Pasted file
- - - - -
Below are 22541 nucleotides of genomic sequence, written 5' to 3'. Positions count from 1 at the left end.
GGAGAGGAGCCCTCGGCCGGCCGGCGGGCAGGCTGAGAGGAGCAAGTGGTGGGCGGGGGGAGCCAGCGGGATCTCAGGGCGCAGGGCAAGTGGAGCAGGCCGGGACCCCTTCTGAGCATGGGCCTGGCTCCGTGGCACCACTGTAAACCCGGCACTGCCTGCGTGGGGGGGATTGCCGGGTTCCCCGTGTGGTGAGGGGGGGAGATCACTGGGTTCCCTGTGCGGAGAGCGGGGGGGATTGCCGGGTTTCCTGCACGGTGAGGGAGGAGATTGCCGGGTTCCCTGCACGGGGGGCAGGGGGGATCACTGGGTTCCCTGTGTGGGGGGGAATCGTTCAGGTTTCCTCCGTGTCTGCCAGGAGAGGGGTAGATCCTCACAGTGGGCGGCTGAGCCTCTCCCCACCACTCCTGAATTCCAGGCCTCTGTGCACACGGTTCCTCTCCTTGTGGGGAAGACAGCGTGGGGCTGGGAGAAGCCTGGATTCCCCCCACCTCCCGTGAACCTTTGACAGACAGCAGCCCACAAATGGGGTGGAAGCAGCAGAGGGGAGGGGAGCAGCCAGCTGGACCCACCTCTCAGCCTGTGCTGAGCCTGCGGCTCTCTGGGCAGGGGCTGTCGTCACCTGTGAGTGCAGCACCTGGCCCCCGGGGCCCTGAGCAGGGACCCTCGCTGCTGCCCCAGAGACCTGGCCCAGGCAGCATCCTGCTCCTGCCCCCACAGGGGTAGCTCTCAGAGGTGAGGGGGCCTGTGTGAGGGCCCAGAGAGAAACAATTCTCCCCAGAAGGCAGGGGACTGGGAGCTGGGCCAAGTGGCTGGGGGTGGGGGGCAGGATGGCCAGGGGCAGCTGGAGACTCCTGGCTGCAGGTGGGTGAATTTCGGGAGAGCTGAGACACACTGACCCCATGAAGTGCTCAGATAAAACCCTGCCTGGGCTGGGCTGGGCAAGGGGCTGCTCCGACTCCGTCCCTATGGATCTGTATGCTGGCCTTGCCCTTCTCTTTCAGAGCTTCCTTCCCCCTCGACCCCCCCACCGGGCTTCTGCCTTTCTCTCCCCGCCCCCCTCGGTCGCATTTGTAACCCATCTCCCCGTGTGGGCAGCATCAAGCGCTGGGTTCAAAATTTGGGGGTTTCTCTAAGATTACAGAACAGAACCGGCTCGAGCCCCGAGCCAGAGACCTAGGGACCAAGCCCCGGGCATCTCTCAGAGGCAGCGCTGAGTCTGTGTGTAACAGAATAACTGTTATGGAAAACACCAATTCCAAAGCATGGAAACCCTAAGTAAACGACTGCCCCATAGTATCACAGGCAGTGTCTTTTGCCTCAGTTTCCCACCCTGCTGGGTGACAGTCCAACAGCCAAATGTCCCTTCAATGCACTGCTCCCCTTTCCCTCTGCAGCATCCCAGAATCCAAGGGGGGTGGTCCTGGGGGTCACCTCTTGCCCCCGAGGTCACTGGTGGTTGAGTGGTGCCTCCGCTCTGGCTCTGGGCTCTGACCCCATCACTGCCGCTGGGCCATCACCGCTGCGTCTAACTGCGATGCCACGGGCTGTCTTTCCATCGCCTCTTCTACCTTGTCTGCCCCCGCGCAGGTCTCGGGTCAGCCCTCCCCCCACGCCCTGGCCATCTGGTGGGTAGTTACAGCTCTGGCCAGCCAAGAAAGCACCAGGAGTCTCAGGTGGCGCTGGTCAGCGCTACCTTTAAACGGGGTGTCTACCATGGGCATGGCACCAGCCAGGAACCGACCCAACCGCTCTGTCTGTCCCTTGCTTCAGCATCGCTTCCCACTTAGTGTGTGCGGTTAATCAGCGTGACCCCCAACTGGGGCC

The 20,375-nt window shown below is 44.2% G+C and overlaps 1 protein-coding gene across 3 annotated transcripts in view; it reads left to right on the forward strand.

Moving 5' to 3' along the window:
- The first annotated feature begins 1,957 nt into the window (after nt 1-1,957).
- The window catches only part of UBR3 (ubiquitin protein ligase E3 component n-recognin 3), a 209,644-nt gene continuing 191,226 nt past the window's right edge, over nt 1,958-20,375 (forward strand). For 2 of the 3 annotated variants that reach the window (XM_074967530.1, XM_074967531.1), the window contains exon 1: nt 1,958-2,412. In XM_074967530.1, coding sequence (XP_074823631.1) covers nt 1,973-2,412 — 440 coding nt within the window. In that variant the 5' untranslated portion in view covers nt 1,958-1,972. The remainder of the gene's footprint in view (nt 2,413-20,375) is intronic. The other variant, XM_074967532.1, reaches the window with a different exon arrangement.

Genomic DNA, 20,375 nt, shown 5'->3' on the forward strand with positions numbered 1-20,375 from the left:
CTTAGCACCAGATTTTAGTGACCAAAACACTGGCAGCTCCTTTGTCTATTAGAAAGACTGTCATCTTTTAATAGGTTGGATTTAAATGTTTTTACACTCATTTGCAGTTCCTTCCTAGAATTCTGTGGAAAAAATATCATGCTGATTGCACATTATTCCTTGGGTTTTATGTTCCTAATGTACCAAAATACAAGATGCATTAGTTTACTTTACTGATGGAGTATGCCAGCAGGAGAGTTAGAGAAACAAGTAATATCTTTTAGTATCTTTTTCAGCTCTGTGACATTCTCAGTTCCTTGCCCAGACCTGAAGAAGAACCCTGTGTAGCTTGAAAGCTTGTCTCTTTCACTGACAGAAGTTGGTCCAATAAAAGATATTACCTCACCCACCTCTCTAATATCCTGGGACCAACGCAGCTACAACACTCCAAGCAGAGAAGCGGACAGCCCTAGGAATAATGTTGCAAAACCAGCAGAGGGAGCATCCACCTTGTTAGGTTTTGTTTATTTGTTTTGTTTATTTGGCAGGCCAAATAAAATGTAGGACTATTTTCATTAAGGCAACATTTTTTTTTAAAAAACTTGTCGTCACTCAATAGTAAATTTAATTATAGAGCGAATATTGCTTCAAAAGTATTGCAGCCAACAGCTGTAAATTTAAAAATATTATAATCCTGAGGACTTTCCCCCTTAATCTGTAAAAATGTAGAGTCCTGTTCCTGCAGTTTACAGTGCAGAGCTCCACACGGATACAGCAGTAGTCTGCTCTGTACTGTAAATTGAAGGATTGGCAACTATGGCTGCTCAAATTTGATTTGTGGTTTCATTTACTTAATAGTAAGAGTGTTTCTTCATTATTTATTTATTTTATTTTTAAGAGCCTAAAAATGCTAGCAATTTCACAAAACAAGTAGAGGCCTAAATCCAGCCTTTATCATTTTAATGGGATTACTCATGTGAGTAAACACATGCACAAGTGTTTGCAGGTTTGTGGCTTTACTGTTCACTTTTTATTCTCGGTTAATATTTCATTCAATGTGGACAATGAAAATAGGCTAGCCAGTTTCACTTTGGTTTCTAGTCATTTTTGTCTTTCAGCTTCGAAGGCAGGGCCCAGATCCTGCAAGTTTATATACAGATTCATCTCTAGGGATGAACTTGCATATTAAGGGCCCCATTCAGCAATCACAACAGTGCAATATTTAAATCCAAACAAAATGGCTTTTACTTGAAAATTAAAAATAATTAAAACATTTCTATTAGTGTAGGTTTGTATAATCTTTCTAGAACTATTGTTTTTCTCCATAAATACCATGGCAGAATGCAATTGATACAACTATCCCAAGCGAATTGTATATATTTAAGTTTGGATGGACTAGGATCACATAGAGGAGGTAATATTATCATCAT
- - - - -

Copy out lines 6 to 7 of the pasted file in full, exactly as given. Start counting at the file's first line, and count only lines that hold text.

- The window catches only part of UBR3 (ubiquitin protein ligase E3 component n-recognin 3), a 209,644-nt gene continuing 191,226 nt past the window's right edge, over nt 1,958-20,375 (forward strand). For 2 of the 3 annotated variants that reach the window (XM_074967530.1, XM_074967531.1), the window contains exon 1: nt 1,958-2,412. In XM_074967530.1, coding sequence (XP_074823631.1) covers nt 1,973-2,412 — 440 coding nt within the window. In that variant the 5' untranslated portion in view covers nt 1,958-1,972. The remainder of the gene's footprint in view (nt 2,413-20,375) is intronic. The other variant, XM_074967532.1, reaches the window with a different exon arrangement.

Genomic DNA, 20,375 nt, shown 5'->3' on the forward strand with positions numbered 1-20,375 from the left: